A buffer zone, unlike the core area of a reserve, is protected from major changes in land use, is not inviolate and people living in it are provided alternative livelihood options. Undoubtedly, mining operations cannot take place in it.

However, alarmingly, the Chief Minister sided with his political cronies and asserted, “I cannot sacrifice Panna for the sake of survival of the tigers. Humans were more important than tigers (even in a tiger reserve).” Only the ensuing uproar made Chauhan back-off. Clearly, the Chief Minister is disinclined towards tiger conservation.  He has now opposed the Centrally approved conversion of the Ratapani Sanctuary into a tiger reserve.

This is not all. The Government is vehemently opposing a case pending in the Madhya Pradesh High Court regarding a ban on tourism in the core areas of tiger reserves, in accordance with the guidelines issued by the National Tiger Conservation Authority.

Importantly, according to tiger experts, unrestricted tourism has been a bane for tiger reserves in the country.  What many States promote is a vicious kind of uncontrolled tourism with its infamous “tiger shows” that corral tigers by dozens of vehicles and elephants loaded with unconcerned tourists. This is nothing but “irresponsible tourism”.

In fact, famous South African safari pioneer Colin Bell avers, “The best model for wilderness is no visitors at all” and, if they must come, better to have “high prices and low numbers”.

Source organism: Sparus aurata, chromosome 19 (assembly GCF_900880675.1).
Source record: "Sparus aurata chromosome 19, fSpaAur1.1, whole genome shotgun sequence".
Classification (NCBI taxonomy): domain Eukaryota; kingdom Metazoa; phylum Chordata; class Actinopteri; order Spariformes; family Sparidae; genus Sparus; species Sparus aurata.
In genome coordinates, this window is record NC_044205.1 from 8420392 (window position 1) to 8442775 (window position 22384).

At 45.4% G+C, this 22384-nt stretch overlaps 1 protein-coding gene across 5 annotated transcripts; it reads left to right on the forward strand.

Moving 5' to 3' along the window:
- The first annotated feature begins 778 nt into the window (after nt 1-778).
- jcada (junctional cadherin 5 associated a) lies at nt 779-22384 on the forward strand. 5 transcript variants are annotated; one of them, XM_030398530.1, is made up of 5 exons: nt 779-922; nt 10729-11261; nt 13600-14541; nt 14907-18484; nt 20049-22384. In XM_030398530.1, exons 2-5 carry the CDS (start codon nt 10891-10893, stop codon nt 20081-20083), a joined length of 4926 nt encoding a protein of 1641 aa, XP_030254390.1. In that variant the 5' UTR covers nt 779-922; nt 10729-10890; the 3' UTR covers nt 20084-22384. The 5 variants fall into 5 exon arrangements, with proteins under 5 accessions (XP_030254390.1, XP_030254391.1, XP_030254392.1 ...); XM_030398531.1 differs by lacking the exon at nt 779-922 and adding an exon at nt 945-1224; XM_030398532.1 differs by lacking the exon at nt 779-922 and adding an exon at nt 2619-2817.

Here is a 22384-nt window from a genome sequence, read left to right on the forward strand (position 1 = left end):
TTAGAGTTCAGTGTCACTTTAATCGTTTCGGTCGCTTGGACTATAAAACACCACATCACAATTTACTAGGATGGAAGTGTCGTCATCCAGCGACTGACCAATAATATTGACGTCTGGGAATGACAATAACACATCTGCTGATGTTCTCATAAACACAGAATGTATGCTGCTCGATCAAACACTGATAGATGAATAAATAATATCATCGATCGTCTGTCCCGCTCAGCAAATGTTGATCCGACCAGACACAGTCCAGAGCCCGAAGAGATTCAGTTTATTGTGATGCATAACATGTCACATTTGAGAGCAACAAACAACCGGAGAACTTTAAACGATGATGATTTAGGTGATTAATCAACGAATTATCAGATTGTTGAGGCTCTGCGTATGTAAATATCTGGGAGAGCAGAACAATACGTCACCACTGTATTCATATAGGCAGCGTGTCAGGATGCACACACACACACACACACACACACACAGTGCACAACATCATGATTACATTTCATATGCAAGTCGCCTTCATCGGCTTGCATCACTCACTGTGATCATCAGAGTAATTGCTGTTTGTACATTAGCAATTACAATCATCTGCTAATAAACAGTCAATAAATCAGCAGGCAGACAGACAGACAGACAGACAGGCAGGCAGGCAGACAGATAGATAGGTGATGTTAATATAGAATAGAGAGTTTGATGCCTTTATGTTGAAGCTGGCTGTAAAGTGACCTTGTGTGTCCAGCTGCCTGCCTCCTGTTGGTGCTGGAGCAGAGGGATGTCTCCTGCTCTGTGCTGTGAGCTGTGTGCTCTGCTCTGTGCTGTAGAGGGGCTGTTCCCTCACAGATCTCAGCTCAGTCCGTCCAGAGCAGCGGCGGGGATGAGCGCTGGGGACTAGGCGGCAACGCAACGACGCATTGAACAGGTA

Towards that end, Madhya Pradesh conducted a study for determining the carrying capacity of tourists in its tiger reserves in 2003. Noticing excessive tourism pressure in the State’s tiger reserves, the report made detailed recommendations. Sadly, hardly any of these have been implemented till date.

Add to this, the hypocritical statements by the State Administration in its affidavit against another petition pending in the High Court has added to India’s ‘tiger woes.’ The Government stated that tourism, inter alia, effectively protects tigers and provides employment to locals. Needless to say a fraudulent  statement as despite restricted tourism in the Panna Reserve all its tigers were poached. And, instead of being made stake holders, the locals are given only menial jobs, if at all. 

In sum, the attitude of various States Governments and its forest officials is out of sync with world-wide concern for the depleting numbers of tigers. Significantly, over 13 tiger-range countries met at a Tiger Summit in St. Petersburg recently and committed around $300 million for the next five years towards doubling the current world population of the ecologically vital species by 2022.

 But if tiger poaching continues unabated in India’s tiger reserves without any checks to control this, it is quite likely that the prognosis of the Conference might come true. Namely, that the beautiful big cat could become extinct by 2022. ---- INFA

(Copyright, India News and Feature Alliance)